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Home > Investments > Tax Efficient Investments

From Adviser Guide: Offshore Investments

Q. What are offshore investments?

Offshore investments take a variety of forms, all of which are designed to offer tax advantages.

By Ashley Wassall | Published Aug 02, 2012 | comments

Put simply, an offshore investment is any fund, bond, savings account or other collective investment vehicle that is domiciled outside of the UK.

Such vehicles are typically resident in so-called ‘tax havens’, that is jurisdictions that have a lower rate tax - often significantly so - than in the UK and thus can offer substantial benefits to investors.

In many cases offshore investments marketed to UK investors are based in former British colonies or crown dependencies, such as the Isle of Man, or in established financial centres that offer lower rates of taxation, such a Luxembourg.

An offshore funds is any type of fund that is resident outside the United Kingdom or established under foreign law that would constitute a collective investment scheme for the purposes of the Financial Services and Markets Act 2000 (FSMA).

According to a spokesperson for the Investment Management Association, all offshore funds must be authorised in their home country and comply with European product legislation.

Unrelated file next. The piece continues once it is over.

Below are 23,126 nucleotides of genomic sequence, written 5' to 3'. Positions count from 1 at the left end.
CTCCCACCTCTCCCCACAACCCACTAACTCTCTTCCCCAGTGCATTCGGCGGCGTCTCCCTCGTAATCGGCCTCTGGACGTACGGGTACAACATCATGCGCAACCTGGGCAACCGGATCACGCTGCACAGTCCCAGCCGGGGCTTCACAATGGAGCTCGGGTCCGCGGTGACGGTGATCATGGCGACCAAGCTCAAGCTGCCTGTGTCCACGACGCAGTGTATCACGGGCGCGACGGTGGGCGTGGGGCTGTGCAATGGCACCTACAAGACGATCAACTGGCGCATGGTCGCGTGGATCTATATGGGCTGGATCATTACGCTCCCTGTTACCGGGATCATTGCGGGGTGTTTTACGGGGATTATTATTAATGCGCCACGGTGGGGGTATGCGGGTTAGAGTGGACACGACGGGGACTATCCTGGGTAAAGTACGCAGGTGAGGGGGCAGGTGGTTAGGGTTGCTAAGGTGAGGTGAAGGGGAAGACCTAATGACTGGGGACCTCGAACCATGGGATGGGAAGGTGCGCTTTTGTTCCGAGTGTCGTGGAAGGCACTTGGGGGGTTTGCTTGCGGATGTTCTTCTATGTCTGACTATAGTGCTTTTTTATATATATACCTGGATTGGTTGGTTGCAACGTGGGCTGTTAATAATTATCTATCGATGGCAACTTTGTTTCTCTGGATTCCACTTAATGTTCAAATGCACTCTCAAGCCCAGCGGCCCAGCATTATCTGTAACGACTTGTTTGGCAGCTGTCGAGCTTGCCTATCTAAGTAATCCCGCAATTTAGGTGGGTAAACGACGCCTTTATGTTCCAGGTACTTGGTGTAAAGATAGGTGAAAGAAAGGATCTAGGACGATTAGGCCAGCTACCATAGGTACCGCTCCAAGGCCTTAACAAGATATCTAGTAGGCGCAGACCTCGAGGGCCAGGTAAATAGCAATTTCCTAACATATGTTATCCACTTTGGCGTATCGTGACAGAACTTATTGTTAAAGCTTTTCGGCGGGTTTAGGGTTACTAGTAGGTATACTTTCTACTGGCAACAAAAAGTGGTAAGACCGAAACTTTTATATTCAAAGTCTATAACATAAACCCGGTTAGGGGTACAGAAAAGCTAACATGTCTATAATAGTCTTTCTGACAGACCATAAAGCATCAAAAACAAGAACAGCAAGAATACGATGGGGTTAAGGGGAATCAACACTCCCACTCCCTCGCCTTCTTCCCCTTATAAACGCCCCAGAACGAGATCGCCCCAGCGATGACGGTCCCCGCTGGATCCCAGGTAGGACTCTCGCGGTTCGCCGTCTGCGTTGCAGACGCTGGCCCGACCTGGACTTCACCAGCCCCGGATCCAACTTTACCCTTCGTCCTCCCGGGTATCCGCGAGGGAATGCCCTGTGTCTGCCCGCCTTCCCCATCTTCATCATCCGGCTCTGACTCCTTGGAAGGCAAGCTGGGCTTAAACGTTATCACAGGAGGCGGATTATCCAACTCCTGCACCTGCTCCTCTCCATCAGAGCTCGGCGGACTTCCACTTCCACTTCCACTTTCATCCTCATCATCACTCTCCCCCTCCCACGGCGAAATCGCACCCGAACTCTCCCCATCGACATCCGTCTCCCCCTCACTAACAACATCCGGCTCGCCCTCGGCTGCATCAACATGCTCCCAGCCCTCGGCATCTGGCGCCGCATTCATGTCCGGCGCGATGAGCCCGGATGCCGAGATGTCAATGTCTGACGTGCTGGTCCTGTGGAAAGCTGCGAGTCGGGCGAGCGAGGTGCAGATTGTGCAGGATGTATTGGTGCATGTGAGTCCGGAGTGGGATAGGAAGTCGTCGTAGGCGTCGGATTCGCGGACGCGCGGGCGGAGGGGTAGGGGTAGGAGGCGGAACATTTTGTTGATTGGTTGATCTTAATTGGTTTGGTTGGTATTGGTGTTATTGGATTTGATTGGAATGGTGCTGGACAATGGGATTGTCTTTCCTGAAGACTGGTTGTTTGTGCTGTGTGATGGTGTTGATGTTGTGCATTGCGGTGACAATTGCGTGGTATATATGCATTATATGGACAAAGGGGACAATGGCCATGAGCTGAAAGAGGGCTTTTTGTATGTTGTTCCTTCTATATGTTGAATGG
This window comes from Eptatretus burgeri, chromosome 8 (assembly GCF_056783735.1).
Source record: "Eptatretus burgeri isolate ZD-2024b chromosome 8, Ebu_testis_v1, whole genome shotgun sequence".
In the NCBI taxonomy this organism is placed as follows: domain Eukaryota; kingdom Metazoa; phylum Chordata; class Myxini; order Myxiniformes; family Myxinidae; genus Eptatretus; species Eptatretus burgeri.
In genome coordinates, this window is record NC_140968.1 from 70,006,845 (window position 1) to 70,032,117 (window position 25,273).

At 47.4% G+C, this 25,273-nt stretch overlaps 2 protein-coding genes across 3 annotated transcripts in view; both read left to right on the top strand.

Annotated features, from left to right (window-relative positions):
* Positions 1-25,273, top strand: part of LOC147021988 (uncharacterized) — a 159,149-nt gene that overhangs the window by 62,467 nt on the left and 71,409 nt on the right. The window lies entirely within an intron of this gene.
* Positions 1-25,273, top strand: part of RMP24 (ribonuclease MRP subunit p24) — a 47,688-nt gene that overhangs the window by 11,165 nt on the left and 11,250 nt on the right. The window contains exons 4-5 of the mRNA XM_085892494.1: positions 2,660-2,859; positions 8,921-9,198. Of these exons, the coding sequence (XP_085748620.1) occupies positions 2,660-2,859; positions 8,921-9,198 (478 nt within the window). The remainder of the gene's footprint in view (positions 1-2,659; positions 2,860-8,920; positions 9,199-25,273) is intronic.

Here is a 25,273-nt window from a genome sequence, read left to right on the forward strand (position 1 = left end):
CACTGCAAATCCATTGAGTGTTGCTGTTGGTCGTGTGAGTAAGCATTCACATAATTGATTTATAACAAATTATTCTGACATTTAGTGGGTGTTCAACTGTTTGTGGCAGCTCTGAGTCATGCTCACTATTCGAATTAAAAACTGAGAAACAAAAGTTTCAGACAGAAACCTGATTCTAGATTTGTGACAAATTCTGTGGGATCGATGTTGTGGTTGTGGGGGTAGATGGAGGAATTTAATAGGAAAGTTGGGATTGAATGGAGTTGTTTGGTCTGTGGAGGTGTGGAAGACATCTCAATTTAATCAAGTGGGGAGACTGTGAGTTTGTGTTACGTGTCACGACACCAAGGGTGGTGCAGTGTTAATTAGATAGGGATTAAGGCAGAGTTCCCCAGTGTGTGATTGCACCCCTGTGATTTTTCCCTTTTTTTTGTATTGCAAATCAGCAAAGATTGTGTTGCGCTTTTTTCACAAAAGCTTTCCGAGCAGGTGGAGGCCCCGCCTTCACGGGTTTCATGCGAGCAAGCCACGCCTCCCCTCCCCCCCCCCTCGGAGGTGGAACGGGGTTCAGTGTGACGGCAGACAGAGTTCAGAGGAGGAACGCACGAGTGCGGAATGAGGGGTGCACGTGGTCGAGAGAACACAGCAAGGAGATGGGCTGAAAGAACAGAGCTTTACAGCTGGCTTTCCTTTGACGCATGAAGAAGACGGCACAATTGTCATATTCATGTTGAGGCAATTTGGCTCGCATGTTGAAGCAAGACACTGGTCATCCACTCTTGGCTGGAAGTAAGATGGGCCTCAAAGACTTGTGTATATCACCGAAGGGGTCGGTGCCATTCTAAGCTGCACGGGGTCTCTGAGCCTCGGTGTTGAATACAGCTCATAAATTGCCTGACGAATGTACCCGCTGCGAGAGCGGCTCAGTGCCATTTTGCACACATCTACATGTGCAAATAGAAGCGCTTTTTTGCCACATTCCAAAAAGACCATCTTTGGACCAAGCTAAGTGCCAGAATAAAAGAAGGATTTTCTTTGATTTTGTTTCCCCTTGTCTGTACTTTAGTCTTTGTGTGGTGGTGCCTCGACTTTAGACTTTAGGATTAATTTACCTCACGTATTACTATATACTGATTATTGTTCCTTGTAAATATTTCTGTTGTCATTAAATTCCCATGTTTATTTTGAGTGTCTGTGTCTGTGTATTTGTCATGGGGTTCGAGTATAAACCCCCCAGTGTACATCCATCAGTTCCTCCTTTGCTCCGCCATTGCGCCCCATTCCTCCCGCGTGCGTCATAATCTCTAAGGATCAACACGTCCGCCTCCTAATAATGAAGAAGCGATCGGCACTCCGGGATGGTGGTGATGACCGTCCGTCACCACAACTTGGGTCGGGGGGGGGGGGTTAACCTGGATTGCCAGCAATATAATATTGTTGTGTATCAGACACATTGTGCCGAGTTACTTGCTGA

Offshore funds do not pay UK tax on any of the underlying investments, which can help to boost the performance of the funds, but investors are taxed on gains arising from these funds in a similar way as with onshore funds, subject to the status of the fund.

For funds with ‘reporting fund’ status, granted by HM Revenue and Customs if the fund meets certain disclosure requirements in terms of reporting income, gains from disposals are taxed at capital gains rates while income is taxed at marginal rates. Gains from disposals from funds without this status are treated as income.

Offshore bonds are similarly resident outside of the UK and offer investors the opportunity to accrue gains free of UK tax until the bond is encashed, at which point the investor will pay tax at marginal income tax rates. This gross roll-up feature allows gains to accrue on capital that would otherwise have been lost in ongoing taxation in an onshore product.

According to Neil Chadwick, technical manager at Royal London 360, for UK tax purposes an of shore single premium investment bond is a non-qualifying policy which can be written on either a life (whole of life) assurance or a capital redemption basis.

Where a policy is written on a life assurance basis, the policy will come to the end on the death of the sole or last surviving life assured. The policy can be surrendered at any time but may be subject to early surrender fees.

Where a policy is written on a capital redemption basis, it has a fixed term and a guaranteed value at the end of that term. The policy can also be surrendered at any time subject to any early surrender fees.

Many platforms now offer offshore bond wrappers, into which a range of funds or portfolio of assets can be placed.

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